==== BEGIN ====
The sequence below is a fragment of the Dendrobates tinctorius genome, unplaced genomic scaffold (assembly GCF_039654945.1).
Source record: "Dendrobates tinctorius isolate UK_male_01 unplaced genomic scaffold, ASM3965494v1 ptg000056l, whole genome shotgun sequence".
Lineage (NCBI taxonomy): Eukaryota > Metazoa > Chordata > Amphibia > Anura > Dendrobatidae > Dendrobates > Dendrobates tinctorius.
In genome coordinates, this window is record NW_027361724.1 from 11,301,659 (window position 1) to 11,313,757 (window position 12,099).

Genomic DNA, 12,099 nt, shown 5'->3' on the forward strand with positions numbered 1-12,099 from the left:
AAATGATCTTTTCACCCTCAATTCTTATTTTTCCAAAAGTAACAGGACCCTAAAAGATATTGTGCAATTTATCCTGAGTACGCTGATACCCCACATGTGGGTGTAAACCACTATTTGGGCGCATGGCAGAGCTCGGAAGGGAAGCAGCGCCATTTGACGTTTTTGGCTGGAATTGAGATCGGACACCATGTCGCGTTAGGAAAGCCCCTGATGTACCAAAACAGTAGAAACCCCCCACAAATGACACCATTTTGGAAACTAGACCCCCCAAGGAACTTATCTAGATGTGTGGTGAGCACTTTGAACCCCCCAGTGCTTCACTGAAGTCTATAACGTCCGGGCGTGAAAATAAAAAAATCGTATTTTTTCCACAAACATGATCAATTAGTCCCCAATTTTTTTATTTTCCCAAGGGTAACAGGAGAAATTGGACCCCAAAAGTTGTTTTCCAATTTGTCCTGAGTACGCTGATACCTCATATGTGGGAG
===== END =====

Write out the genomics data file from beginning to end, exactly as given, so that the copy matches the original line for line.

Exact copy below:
The sequence below is a fragment of the Dendrobates tinctorius genome, unplaced genomic scaffold (assembly GCF_039654945.1).
Source record: "Dendrobates tinctorius isolate UK_male_01 unplaced genomic scaffold, ASM3965494v1 ptg000056l, whole genome shotgun sequence".
Lineage (NCBI taxonomy): Eukaryota > Metazoa > Chordata > Amphibia > Anura > Dendrobatidae > Dendrobates > Dendrobates tinctorius.
In genome coordinates, this window is record NW_027361724.1 from 11,301,659 (window position 1) to 11,313,757 (window position 12,099).

Genomic DNA, 12,099 nt, shown 5'->3' on the forward strand with positions numbered 1-12,099 from the left:
AAATGATCTTTTCACCCTCAATTCTTATTTTTCCAAAAGTAACAGGACCCTAAAAGATATTGTGCAATTTATCCTGAGTACGCTGATACCCCACATGTGGGTGTAAACCACTATTTGGGCGCATGGCAGAGCTCGGAAGGGAAGCAGCGCCATTTGACGTTTTTGGCTGGAATTGAGATCGGACACCATGTCGCGTTAGGAAAGCCCCTGATGTACCAAAACAGTAGAAACCCCCCACAAATGACACCATTTTGGAAACTAGACCCCCCAAGGAACTTATCTAGATGTGTGGTGAGCACTTTGAACCCCCCAGTGCTTCACTGAAGTCTATAACGTCCGGGCGTGAAAATAAAAAAATCGTATTTTTTCCACAAACATGATCAATTAGTCCCCAATTTTTTTATTTTCCCAAGGGTAACAGGAGAAATTGGACCCCAAAAGTTGTTTTCCAATTTGTCCTGAGTACGCTGATACCTCATATGTGGGAG